Community Voices

Union Pacific Trail advocates hold peaceful demonstration asking to use the $1.78 million grant for its intended purpose

Notes From September 19 Protest of Council Denial of UP Trail

Over 25 south Fullerton neighbors were joined by a handful of north Fullerton residents in a demonstration designed to urge the Council majority to reconsider their August 15 council decision to send back a $1.78 million urban greening grant rather than use it to construct Phase II of the Union Pacific Trail. The walking and biking trail is part of a 2012 plan to reuse the abandoned UP railway line, which will connect UP Park on Truslow downtown to Independence Park on W. Valencia and eventually connect to other trails. The grant to build the trail, which includes planting 176 native trees, landscaping, and trail amenities, was accepted by the council in 2020. However, Mayor Jung, Mayor Protem Whitaker, and Councilmember Dunlap directed staff to return the grant if the granting agency would not allow the grant to be used to open UP Park instead. According to grant language, that switch is not allowed.

UP Park has been closed to the public behind a chainlink fence for over ten years. Some residents are advocating for both the construction of the trail and the removal of the fencing around the park. Districts 4 & 5 have less parkland and no trails compared to park and land-rich north Fullerton.

A group of residents from all city districts gathered at the corner of Harbor and Commonwealth with signs protesting the council’s decision to kill the trail and walked to join others at city hall. Nearby District 5 south Fullerton residents once again told the council the positive impacts of open space greenery on their families’ health and how they had participated in several years of surveys, committees, and public participation meetings about the trail. No one spoke against the trail.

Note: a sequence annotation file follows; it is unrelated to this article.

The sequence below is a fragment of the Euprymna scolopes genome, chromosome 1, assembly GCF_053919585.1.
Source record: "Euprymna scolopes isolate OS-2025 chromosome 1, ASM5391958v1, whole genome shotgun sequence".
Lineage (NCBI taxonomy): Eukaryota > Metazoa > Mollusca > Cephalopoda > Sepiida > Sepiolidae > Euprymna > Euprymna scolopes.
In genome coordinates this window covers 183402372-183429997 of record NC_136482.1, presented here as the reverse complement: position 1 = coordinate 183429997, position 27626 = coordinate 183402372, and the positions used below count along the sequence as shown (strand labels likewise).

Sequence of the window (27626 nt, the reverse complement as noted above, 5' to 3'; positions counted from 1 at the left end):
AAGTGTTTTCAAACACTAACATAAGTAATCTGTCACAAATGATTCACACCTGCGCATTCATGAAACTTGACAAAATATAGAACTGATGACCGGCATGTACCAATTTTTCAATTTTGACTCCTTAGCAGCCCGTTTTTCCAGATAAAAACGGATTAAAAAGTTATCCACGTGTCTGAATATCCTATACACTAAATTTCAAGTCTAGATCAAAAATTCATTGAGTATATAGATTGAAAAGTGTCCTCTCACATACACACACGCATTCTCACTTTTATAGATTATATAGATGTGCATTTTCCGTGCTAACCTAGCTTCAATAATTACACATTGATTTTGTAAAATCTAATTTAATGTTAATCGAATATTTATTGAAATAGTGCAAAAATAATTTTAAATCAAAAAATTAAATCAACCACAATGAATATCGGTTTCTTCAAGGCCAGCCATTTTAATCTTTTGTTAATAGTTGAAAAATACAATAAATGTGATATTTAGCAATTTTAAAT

Dallany Garcia listed the improvements to south Fullerton over the last 20 years spearheaded by the Valencia Task Force group of residents working with a previous council, including safer lighting, additional stop signs, Woodcrest playground, and more. She urged the council to reverse its decision and use the grant to build the trail, “We are standing up for the health of our kids and don’t understand why the council doesn’t want to help us bring the green space we need,” she said.

Eglith Nuncci, a south Fullerton leader, speaking for a group of 14 residents, asked the council to respect the years of neighborhood and staff efforts on working to get the grant. She asked that just one of the three councilmembers voting no on the trail to reconsider. “We pay taxes; we want the bike and pedestrian path with lots of trees. Please listen to the community,” she said.